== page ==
A member of the Northern Health team has achieved a great honour!
Andrew Burton has received well-deserved recognition this week as a recipient of a Queen Elizabeth II Diamond Jubilee Medal. Cariboo-Prince George MP Dick Harris, as appointed by the Queen through the Governor General of Canada, presented Andrew with the award on Wednesday August 8 for his “service to the community,” said Harris.
The award honours Canadians with significant achievements, and thirty of them have been given to residents of northern B.C. In addition to the specially designed medal, recipients of the award received a letter of commendation from the Governor General, on behalf of the Queen, an official certificate and lapel pin.
Andrew is a tobacco reduction coordinator with Northern Health’s population health team, where he develops programs to help people quit smoking and lead healthier lifestyles. He was anonymously nominated and received this award for his volunteer work with the Street Spirits Theatre Company, a Prince George-based youth program that aims to bring awareness to big societal problems through workshops, stage performances, and community interaction.
I talked to Andrew about his work with the theatre program and what winning this award means to him.
What is this award for?
This is an award primarily focused on my work with theatre. The award is here, in Prince George, and that means a lot to me, because I started the theatre program about 13 years ago, we travel a lot and teach workshops all over North America, and we still run into a lot of people in Prince George who have no idea who we are. This local recognition is really nice for us.
What is the theatre program?
The program I started is called Street Spirits Theatre Company. We work with young people from the Prince George area, who are all volunteers, and create stage performances about real problems in the world – HIV/AIDS, homelessness, bullying, sexual assault, family violence, drug use, poverty, eating disorders, racism, poverty in third world countries, and many others. We also teach workshops, called Theatre is Research, which involves going into a community and talking to people about what they think are issues in their community and then creating a performance about it. We give the community an opportunity to recognize the problem and generate grassroots solutions for it, and then we do a stage show about it. We also do social action theatre, called forum theatre, where members of the audience can get involved by entering the play and try to change it. We do about 25 shows a year, and two or three major workshops a year, and we have had people come from as far away as Australia to come train with us.
Why did you start this program?
We started the program to provide an opportunity for involvement for youth at the Youth Around Prince Resource Centre. Initial support came from the Future Cents program, Youth Around Prince, Ministry of Children and Family Development, Prince George Native Friendship Centre and Prince George Alcohol and Drug Services. We asked the youth coming in to the centre what they wanted and several said they would like to learn acting skills. To meet that need, and to provide a service to the community, we started Street Spirits. I took the lead because I have background in theatre and training in therapeutic theatre practice. It is important to the youth to not only take part in acting but to do so in a way that benefits the community. The work involves young people in activities that develop self esteem, life skills social responsibility and personal ethics. It also raises awareness and responsibility in the audiences who we perform for.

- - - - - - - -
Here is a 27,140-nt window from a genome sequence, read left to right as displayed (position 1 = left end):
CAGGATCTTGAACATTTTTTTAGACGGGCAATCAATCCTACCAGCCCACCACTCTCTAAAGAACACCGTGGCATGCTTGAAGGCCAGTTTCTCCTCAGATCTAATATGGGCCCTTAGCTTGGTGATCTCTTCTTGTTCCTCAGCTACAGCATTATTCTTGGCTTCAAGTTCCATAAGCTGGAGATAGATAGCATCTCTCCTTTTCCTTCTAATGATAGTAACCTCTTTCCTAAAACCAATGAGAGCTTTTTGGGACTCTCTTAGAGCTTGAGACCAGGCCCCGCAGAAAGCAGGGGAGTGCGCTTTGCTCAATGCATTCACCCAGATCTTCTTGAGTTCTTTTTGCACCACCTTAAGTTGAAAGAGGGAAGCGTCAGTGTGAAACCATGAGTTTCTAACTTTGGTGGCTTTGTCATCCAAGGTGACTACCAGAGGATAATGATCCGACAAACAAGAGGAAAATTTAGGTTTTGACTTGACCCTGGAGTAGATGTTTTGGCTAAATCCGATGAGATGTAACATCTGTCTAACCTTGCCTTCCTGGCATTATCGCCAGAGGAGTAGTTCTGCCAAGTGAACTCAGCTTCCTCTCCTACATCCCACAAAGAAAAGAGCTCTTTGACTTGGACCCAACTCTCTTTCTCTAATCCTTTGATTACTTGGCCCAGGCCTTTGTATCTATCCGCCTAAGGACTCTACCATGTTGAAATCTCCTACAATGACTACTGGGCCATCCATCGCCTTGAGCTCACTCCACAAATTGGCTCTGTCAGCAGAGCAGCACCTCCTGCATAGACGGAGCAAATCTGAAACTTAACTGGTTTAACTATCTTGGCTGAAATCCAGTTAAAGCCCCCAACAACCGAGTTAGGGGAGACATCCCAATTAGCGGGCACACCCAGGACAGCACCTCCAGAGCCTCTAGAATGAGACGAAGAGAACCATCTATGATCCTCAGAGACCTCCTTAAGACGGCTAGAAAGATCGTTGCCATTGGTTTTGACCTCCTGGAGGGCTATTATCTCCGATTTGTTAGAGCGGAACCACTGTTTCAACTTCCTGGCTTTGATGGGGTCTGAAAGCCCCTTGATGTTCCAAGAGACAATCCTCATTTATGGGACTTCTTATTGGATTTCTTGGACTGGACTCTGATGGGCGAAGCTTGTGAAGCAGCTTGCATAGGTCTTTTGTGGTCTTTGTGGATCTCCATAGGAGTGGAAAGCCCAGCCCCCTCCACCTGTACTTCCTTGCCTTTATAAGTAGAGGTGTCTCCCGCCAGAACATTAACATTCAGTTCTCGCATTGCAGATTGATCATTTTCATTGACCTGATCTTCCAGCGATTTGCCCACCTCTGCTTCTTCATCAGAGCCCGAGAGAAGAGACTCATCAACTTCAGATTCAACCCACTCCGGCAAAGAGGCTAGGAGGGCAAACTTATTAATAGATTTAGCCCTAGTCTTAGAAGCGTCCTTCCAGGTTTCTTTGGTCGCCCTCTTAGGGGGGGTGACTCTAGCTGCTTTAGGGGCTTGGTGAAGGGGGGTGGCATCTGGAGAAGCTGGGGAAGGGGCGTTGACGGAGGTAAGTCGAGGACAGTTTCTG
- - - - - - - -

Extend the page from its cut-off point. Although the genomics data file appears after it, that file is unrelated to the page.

How do youth get involved?
We currently have 15 active members, but membership is usually lower in summer. We like to keep around 15-20 involved but we don’t turn people away. It’s all free of charge, supported by donations and we occasionally get grants, including from Northern Health.
Youth from our audiences will come up to us and want to be involved, some kids bring their friends and we do get referrals from social service agencies.
We meet at YAP Friends (Youth Around Prince) across from City Hall every Thursday at 6pm. Anyone is welcome to come and get involved. And this October, we’re doing a presentation at an international festival in New York City called Performing the World. Travel will be arranged through fundraising efforts with the members.
What does this award mean to you?
The award is coming to me for this work, but this work exists because of probably over 200 young people who have volunteered over the last 14 years, 25 adults who have volunteered to help facilitate and run the program, and because of the support for the Youth Around Prince resource centre, Ministry of Children and Families and the local businesses and organizations that have given us support over the years.
About Jessica Quinn
Jessica Quinn is the regional manager of health promotion and community engagement for Northern Health, where she is actively involved in promoting the great work of NH staff to encourage healthy, well and active lifestyles. She also manages NH's social media channels (Facebook, Twitter, Pinterest, etc) and moderates all comments for the NH blog. When she's not working, Jessica stays active by exploring the beautiful outdoors around Prince George via kayak, hiking boots or snowshoes, and she has recently completed her master's degree in professional communications from Royal Roads University, with a focus on the use of social media in health care.